Victorian clippers threaten to take their handpieces and cross the border to evade vaccination regulations.
The Victorian government says it will enforce strict rules on authorized workers, including Scherer, who must have their first vaccination by Friday and their second vaccination by the end of next month.
Not all states have the same rules, Queensland authorities say that all workers in the primary industry must be vaccinated to get into that state.
NSW enforces social distancing in sheds, but allows travel for key workers.
Victorian farmers have been warned that allowing unvaccinated workers on their properties could result in a $ 100,000 fine as the state government persists in plans to make vaccination mandatory for all farm workers.
The instructions of the Chief Health Officer apply to all workers and contractors in the agricultural sector who wish to continue working on farms.
If they are not vaccinated by Friday, farm workers must have a booking to receive their first dose by October 22nd.
Benalla scissors entrepreneur Nick Van Elk, owner of NK Shearing, Benalla said neither he nor any of his 30 employees wanted to be vaccinated.
He said the 15 clippers and 15 stable workers would now go to NSW where there were no restrictions.
“They won’t work (in Victoria) because they don’t want the needle.”
He said he supports his employees – “I think it’s every individual’s personal choice.
“All farmers in this area, around Benalla, Wangatta, Luffy, Strathbogie, Euroa will not have their sheep sheared.”
He said he didn’t want to be vaccinated either.
“If I send them to a farm, I’ll be fined for having unvaccinated workers – but I thought Prime Minister Scott Morrison said it was a personal choice.”
He said he was told that the authorities would use information from the Australian Tax Office to enforce the instructions.
“You’ll find you with the click of a button to create your pay slips.”
Fines range from $ 1817 to $ 10,904 for COVID-19 violations.
Fines range from $ 1817 to $ 10,904 for COVID-19 violations, and providing false or misleading information about vaccination status could result in a fine of $ 10,904.40 for an individual or $ 54,522 for a corporation.
Serious or apparent violation could result in legal proceedings and fines of up to $ 109,044 for corporate bodies.
“The Victorian government’s dedicated industry involvement and enforcement operation will continue to enforce public health instructions regarding workplaces, including worker vaccination requirements,” said a government spokeswoman.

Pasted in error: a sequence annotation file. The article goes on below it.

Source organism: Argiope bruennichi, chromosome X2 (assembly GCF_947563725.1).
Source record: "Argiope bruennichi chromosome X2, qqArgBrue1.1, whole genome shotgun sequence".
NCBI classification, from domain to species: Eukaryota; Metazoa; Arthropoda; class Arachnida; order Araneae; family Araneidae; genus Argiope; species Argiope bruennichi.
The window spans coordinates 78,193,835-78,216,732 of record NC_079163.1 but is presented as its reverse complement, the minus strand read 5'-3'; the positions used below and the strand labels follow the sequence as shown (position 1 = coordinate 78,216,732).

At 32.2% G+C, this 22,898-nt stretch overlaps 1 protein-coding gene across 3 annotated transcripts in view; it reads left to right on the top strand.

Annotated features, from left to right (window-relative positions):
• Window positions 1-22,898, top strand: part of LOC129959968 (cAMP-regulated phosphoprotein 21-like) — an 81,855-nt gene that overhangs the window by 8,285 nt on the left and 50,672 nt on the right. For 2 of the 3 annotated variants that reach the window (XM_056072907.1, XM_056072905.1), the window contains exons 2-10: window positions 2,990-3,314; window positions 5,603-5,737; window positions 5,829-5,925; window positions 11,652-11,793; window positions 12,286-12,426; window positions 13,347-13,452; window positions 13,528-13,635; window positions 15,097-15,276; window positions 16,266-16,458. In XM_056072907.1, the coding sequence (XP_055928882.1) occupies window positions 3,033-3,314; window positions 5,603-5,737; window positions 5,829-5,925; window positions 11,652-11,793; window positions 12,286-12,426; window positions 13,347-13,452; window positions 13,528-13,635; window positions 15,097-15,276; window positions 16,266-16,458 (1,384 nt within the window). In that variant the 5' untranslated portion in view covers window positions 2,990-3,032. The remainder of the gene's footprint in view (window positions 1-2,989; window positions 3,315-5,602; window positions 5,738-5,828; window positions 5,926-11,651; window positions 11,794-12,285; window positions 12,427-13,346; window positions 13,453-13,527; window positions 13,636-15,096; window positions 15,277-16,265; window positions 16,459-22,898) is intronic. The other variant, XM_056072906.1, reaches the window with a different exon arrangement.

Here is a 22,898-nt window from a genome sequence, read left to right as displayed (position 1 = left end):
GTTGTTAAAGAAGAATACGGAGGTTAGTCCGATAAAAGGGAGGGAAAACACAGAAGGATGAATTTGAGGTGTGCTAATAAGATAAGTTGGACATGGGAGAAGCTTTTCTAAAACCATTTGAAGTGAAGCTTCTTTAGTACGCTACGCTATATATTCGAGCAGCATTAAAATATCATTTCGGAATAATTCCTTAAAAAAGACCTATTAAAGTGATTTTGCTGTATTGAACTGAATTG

“Companies should expect a visit from our authorized employees at any time, who can issue violations, prohibitions or improvement messages.”
Employers are responsible for following vaccination requirements set out in the instructions and are required to collect, record, and retain vaccination information for each worker on site.
The instructions also state that they must deny entry to the property to any worker who does not meet these requirements.
Audits of employees’ vaccination status may be conducted, with authorized officials asking a company to provide information confirming that the employer has met its obligations under instructions from the chief health officer to collect, record, and retain vaccination information.
The CHO instructions include ensuring density quotients and signage, QR code check-ins and wearing masks, as well as all vaccination requirements for employees.
Victorian Farmers Federation President Emma Germano said the regulations had serious privacy implications that could result from providing information to the wrong agency or a third party.
“We want very clear instructions as to who can ask us for this information on our farm,” said Ms. Germano.
AUSVEG VIC, Fruit Growers Victoria, Food & Fiber Gippsland, GrainGrowers, Citrus Australia and Melons Australia have joined the VFF to ask for more clarity on the instructions.
Ms. Germano said Agriculture Victoria had notified VFF that the regulations would be enforced by “authorized officers” under the Health and Health Act.
“When I said who they are, we were literally told, ‘They have a black uniform’.”
Buffalo dairy farmer Peter Young said he would not ask his staff to get vaccinated, nor would he check the status of those who came to the property.
“Will I stand at the gate and say you can only come if you have been vaccinated?” said Mr. Young.
“It goes against everything I believe in – we’ve never prescribed another vaccine, so why now?
“Once it starts, it doesn’t stop – where does it end?
He said he believed this was against the Data Protection and Dismissal Protection Act.
“If one of my workers is vaccinated, it’s up to them; if not, it’s up to them.”
Ash Fraser, president of VFF Grains Group, said farmers already had a labor shortage.
“You have a header sitting there with no driver, are you going to turn away a potential worker?” Said Mr. Fraser.
“It puts farmers in a vulnerable position.”
Agriculture was the only job in which people could distance themselves socially without any problems.
“The driver could come into the yard and load his truck from the mother bin
“What can mean is that the driver stays in his truck, which is being loaded by someone on the farm.
“By sticking to it, it’s only going to force people to fail – we don’t want to be non-compliant, but you are forcing things this far.”
Shepparton orchardist Peter Hall said he had no authority to ask anyone else about his medical details.
It also placed an additional burden on the establishments that had to track and demonstrate compliance.
“The schedule seems badly thought out to me,” said Hall.
– Courtesy of Stock und Land.
Start the day with all the big news in agriculture! Sign up below to receive our daily Farmonline newsletter.
The story of the Shearers threatening to leave Victoria because of the vaccine mandate first appeared on Stock & Land.